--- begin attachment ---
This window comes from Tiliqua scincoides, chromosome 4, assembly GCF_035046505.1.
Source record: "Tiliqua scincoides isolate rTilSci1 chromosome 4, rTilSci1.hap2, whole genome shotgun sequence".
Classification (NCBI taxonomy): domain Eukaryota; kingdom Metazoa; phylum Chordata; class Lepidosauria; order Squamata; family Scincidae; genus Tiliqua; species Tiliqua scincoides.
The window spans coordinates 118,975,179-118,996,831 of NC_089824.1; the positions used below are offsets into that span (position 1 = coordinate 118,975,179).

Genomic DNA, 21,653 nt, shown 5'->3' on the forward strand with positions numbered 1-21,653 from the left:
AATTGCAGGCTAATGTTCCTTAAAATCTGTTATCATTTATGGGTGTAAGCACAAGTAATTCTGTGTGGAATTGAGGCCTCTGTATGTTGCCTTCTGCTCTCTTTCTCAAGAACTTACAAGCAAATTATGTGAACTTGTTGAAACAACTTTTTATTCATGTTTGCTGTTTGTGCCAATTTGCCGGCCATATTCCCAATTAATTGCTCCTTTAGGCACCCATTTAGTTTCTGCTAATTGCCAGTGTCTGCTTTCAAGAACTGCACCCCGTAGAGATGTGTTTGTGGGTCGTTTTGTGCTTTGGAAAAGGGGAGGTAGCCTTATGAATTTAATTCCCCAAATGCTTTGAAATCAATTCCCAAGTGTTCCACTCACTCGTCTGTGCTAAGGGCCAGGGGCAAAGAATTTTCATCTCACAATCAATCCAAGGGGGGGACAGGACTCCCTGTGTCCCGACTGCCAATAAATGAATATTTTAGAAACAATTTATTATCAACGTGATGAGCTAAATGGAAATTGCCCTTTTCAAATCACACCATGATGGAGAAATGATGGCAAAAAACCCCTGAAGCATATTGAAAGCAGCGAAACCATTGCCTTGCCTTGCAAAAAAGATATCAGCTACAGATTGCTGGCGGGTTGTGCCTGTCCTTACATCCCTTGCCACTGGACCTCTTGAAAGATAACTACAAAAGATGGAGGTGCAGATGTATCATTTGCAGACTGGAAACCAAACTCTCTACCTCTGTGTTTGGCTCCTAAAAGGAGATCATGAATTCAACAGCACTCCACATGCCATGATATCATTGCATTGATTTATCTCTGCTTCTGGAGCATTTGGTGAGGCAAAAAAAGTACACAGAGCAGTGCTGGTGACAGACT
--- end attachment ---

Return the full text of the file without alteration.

This window comes from Tiliqua scincoides, chromosome 4, assembly GCF_035046505.1.
Source record: "Tiliqua scincoides isolate rTilSci1 chromosome 4, rTilSci1.hap2, whole genome shotgun sequence".
Classification (NCBI taxonomy): domain Eukaryota; kingdom Metazoa; phylum Chordata; class Lepidosauria; order Squamata; family Scincidae; genus Tiliqua; species Tiliqua scincoides.
The window spans coordinates 118,975,179-118,996,831 of NC_089824.1; the positions used below are offsets into that span (position 1 = coordinate 118,975,179).

Genomic DNA, 21,653 nt, shown 5'->3' on the forward strand with positions numbered 1-21,653 from the left:
AATTGCAGGCTAATGTTCCTTAAAATCTGTTATCATTTATGGGTGTAAGCACAAGTAATTCTGTGTGGAATTGAGGCCTCTGTATGTTGCCTTCTGCTCTCTTTCTCAAGAACTTACAAGCAAATTATGTGAACTTGTTGAAACAACTTTTTATTCATGTTTGCTGTTTGTGCCAATTTGCCGGCCATATTCCCAATTAATTGCTCCTTTAGGCACCCATTTAGTTTCTGCTAATTGCCAGTGTCTGCTTTCAAGAACTGCACCCCGTAGAGATGTGTTTGTGGGTCGTTTTGTGCTTTGGAAAAGGGGAGGTAGCCTTATGAATTTAATTCCCCAAATGCTTTGAAATCAATTCCCAAGTGTTCCACTCACTCGTCTGTGCTAAGGGCCAGGGGCAAAGAATTTTCATCTCACAATCAATCCAAGGGGGGGACAGGACTCCCTGTGTCCCGACTGCCAATAAATGAATATTTTAGAAACAATTTATTATCAACGTGATGAGCTAAATGGAAATTGCCCTTTTCAAATCACACCATGATGGAGAAATGATGGCAAAAAACCCCTGAAGCATATTGAAAGCAGCGAAACCATTGCCTTGCCTTGCAAAAAAGATATCAGCTACAGATTGCTGGCGGGTTGTGCCTGTCCTTACATCCCTTGCCACTGGACCTCTTGAAAGATAACTACAAAAGATGGAGGTGCAGATGTATCATTTGCAGACTGGAAACCAAACTCTCTACCTCTGTGTTTGGCTCCTAAAAGGAGATCATGAATTCAACAGCACTCCACATGCCATGATATCATTGCATTGATTTATCTCTGCTTCTGGAGCATTTGGTGAGGCAAAAAAAGTACACAGAGCAGTGCTGGTGACAGACT